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Floating 'green' golf course for Maldives

disclaimer: image is for illustration purposes only
by Staff Writers
Male, Maldives (UPI) May 18, 2011
A floating golf course is planned for the Maldives.

The "scarless development," the developers say, will have a zero carbon footprint on the ecosystem of the climate change-vulnerable archipelago nation.

The U.N. Intergovernmental Panel on Climate Change has predicted that rising sea levels of up to nearly 2 feet would swamp many of the Maldives' 1,192 low-lying islands.

Maldives President Mohamed Nasheed, a staunch activist for climate change, presided over the world's first underwater Cabinet meeting in 2010 to call attention to the issue.

"We told the president of the Maldives we can transform you from climate refugees to climate innovators," said Paul van de Camp, chief executive officer of floating architecture specialists Dutch Docklands, developer of the project, CNN reports.

"And we have a way of building and sustaining this project that is environmentally friendly, too. This is going to be an exclusively green development in a marine-protected area."

The $500 million project will offer a course with 27 holes situated on three interlinked islands. The development also includes villas and a conservation center.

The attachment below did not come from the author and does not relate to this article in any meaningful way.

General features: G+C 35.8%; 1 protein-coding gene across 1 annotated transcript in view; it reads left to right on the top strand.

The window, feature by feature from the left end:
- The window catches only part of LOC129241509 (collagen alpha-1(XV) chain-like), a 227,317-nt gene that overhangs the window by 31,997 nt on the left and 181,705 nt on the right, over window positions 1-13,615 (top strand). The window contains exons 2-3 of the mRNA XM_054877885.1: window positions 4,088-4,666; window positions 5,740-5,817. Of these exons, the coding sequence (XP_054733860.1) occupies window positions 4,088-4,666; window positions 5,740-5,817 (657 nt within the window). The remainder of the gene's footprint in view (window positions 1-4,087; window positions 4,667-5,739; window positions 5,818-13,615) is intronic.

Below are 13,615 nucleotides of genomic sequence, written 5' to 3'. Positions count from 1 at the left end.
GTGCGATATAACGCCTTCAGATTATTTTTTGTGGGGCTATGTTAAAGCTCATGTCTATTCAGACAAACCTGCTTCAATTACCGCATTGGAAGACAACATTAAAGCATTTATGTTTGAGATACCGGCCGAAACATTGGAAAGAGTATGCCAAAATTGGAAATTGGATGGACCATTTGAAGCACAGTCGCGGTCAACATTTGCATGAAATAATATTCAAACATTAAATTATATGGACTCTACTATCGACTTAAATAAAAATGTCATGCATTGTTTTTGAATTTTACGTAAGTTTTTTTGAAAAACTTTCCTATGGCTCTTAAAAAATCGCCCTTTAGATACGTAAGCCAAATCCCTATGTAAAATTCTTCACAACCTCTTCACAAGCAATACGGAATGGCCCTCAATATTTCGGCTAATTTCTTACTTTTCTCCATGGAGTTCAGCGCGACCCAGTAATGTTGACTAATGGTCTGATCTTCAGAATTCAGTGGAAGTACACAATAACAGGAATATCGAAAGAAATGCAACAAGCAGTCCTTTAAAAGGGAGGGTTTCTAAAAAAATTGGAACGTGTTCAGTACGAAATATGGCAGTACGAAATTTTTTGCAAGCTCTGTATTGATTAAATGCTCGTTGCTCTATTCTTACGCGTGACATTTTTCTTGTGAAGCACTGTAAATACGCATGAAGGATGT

To avoid environmental risks, the islands will be built elsewhere, most likely in the Middle East or India.

"That way there's no environmental cost to the Maldives," said project designer Koen Olthuis. The islands will then be floated into position, with grass seed sown and trees planted afterward.

"Climate change is upon us and the Maldives are feeling it most, said Mark Spalding, senior marine scientist at the Nature Conservancy, warning that there are pollution risks with the floating golf course.

Golf courses require pesticides and there's a danger the chemicals could end up in the ocean. There's also the issue of desalinating the water to irrigate the course.

"That has to be done cleanly, too," Spalding said.

Dutch Docklands plans to address those concerns by capturing pesticide runoffs in concrete troughs, for recycling in the facility's man-made lakes. That same water will then be used for irrigation.

The facility is planned to be powered by solar energy, in line with Nasheed's pledge that the Maldives would go carbon neutral by 2020 by switching to 100 percent renewable energy.

U.S. Assistant Secretary of State for South Asia Robert Blake, in a visit to Maldives earlier this month, praised Nasheed saying he had "become one of the world's leading climate change advocates, with a flair for drawing attention to the critical impact climate change is having on island nations."

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